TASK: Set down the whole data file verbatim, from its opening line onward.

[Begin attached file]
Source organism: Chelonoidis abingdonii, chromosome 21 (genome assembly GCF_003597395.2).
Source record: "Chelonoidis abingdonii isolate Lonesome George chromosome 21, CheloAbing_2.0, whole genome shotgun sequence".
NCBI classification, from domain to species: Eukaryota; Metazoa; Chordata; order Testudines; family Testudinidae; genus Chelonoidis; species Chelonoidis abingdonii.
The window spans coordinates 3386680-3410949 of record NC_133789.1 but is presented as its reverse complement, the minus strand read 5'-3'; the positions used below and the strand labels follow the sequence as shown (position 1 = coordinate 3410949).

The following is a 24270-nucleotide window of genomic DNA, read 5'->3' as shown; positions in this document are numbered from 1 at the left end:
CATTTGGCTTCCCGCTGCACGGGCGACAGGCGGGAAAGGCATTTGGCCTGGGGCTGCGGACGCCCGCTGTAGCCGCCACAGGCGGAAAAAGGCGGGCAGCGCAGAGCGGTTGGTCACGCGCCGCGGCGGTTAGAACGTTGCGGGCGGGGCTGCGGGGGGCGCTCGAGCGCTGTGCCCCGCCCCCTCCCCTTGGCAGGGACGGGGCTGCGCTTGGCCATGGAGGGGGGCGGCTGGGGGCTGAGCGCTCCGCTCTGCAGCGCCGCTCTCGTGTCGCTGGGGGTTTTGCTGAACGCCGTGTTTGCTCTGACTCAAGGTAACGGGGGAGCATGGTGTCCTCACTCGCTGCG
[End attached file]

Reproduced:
Source organism: Chelonoidis abingdonii, chromosome 21 (genome assembly GCF_003597395.2).
Source record: "Chelonoidis abingdonii isolate Lonesome George chromosome 21, CheloAbing_2.0, whole genome shotgun sequence".
NCBI classification, from domain to species: Eukaryota; Metazoa; Chordata; order Testudines; family Testudinidae; genus Chelonoidis; species Chelonoidis abingdonii.
The window spans coordinates 3386680-3410949 of record NC_133789.1 but is presented as its reverse complement, the minus strand read 5'-3'; the positions used below and the strand labels follow the sequence as shown (position 1 = coordinate 3410949).

The following is a 24270-nucleotide window of genomic DNA, read 5'->3' as shown; positions in this document are numbered from 1 at the left end:
CATTTGGCTTCCCGCTGCACGGGCGACAGGCGGGAAAGGCATTTGGCCTGGGGCTGCGGACGCCCGCTGTAGCCGCCACAGGCGGAAAAAGGCGGGCAGCGCAGAGCGGTTGGTCACGCGCCGCGGCGGTTAGAACGTTGCGGGCGGGGCTGCGGGGGGCGCTCGAGCGCTGTGCCCCGCCCCCTCCCCTTGGCAGGGACGGGGCTGCGCTTGGCCATGGAGGGGGGCGGCTGGGGGCTGAGCGCTCCGCTCTGCAGCGCCGCTCTCGTGTCGCTGGGGGTTTTGCTGAACGCCGTGTTTGCTCTGACTCAAGGTAACGGGGGAGCATGGTGTCCTCACTCGCTGCG